Beginning Apr. 16, a beautiful meteor shower will take over the starry-night sky. However, with so many stars in the sky and places to view, it may be hard to actually find where in the sky the shower will take place. So where can you best see the Lyrids meteor shower?
Luckily, the Lyrids meteor shower — which happens once a year — always takes place near the constellation Lyra the Harp, which is connected to the Vega star. Once you find this constellation, you will be able to spot where the meteor showers are to take place. As for the timing of the shower? That honestly depends on the evening. According to EarthSky, you may be able to see 10 to 20 showers an hour! This all depends on the weather and the brightness of the moon, but by the looks of it, the moon will be a small crescent at the time and won’t takeaway from the beautiful showers set to take place.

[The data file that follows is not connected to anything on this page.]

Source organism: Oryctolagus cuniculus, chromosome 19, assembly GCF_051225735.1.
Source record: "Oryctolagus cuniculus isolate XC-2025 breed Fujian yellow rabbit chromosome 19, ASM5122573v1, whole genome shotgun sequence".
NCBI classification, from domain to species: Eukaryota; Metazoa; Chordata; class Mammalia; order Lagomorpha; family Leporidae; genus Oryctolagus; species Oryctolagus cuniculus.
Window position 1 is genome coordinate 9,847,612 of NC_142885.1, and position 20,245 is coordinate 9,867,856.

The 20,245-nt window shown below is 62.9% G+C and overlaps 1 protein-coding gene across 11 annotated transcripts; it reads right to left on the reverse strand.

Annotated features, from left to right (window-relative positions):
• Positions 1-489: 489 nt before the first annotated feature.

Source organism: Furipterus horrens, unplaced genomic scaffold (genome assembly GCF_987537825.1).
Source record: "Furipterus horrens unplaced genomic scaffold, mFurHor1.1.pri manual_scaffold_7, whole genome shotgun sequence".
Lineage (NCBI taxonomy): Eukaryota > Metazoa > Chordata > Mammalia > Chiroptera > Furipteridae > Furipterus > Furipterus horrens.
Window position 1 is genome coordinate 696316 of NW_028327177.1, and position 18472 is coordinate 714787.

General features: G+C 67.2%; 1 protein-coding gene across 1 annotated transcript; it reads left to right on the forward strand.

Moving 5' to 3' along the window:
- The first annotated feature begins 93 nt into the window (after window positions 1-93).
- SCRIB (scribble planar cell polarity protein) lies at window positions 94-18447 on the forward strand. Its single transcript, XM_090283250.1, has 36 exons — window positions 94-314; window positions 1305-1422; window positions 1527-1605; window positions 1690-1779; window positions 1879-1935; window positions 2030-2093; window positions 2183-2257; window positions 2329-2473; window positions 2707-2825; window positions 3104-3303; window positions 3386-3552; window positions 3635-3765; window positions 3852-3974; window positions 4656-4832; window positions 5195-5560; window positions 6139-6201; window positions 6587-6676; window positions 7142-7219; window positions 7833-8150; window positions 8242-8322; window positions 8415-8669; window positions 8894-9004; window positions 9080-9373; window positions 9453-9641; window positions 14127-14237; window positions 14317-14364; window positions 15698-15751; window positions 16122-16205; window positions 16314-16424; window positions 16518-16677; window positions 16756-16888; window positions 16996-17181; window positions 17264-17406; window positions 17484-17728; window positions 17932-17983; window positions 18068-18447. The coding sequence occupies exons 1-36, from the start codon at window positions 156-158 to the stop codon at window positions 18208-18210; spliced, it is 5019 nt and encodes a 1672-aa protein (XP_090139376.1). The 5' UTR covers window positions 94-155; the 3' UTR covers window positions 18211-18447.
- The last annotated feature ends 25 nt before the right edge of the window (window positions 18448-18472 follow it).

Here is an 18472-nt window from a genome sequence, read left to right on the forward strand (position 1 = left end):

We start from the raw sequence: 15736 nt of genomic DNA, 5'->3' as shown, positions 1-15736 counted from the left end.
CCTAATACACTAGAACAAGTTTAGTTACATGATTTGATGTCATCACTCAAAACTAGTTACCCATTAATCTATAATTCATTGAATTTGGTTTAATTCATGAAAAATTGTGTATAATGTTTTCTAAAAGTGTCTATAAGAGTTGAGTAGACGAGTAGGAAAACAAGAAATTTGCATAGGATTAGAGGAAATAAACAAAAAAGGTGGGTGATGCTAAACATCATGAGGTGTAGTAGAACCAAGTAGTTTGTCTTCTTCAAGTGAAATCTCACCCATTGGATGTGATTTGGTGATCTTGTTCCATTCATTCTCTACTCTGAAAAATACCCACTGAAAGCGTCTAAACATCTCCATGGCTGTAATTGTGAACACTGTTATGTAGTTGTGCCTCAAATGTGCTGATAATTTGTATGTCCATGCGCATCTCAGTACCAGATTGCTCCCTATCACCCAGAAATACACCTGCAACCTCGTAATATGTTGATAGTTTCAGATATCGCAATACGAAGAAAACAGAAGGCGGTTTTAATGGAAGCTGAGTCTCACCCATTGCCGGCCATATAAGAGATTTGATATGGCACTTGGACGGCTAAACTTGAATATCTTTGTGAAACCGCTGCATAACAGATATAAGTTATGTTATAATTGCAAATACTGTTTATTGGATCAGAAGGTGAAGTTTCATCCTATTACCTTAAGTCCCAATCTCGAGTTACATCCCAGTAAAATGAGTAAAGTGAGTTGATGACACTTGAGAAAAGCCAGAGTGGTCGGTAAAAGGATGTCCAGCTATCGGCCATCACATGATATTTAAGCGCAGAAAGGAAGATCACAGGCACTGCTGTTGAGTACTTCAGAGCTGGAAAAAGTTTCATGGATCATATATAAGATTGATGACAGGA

Now here’s what you should keep in mind while star gazing and waiting on the Lyrids meteor shower: finding the constellation or Vega star isn’t that essential. Technically meteors can show at any point in the sky, it’s just a matter of being patient to see them. However, the reason for pointing out the Vega star is to know where the showers are at their best in the sky. It’s simply a guideline for where to angle your blanket and head while stargazing that night.
It may be possible, in fact, to see a small meteor shower anytime since the Lyrids shower actually takes place from Apr. 16 to Apr. 25 of this year. Nevertheless, the shower is at it’s peak on the evening of Apr. 22 to Apr. 23. That night, the Vega star will climb upwards in the sky, and by midnight the meteor shower will be at it's peak until dawn. So make sure to be caffeinated for the night ahead!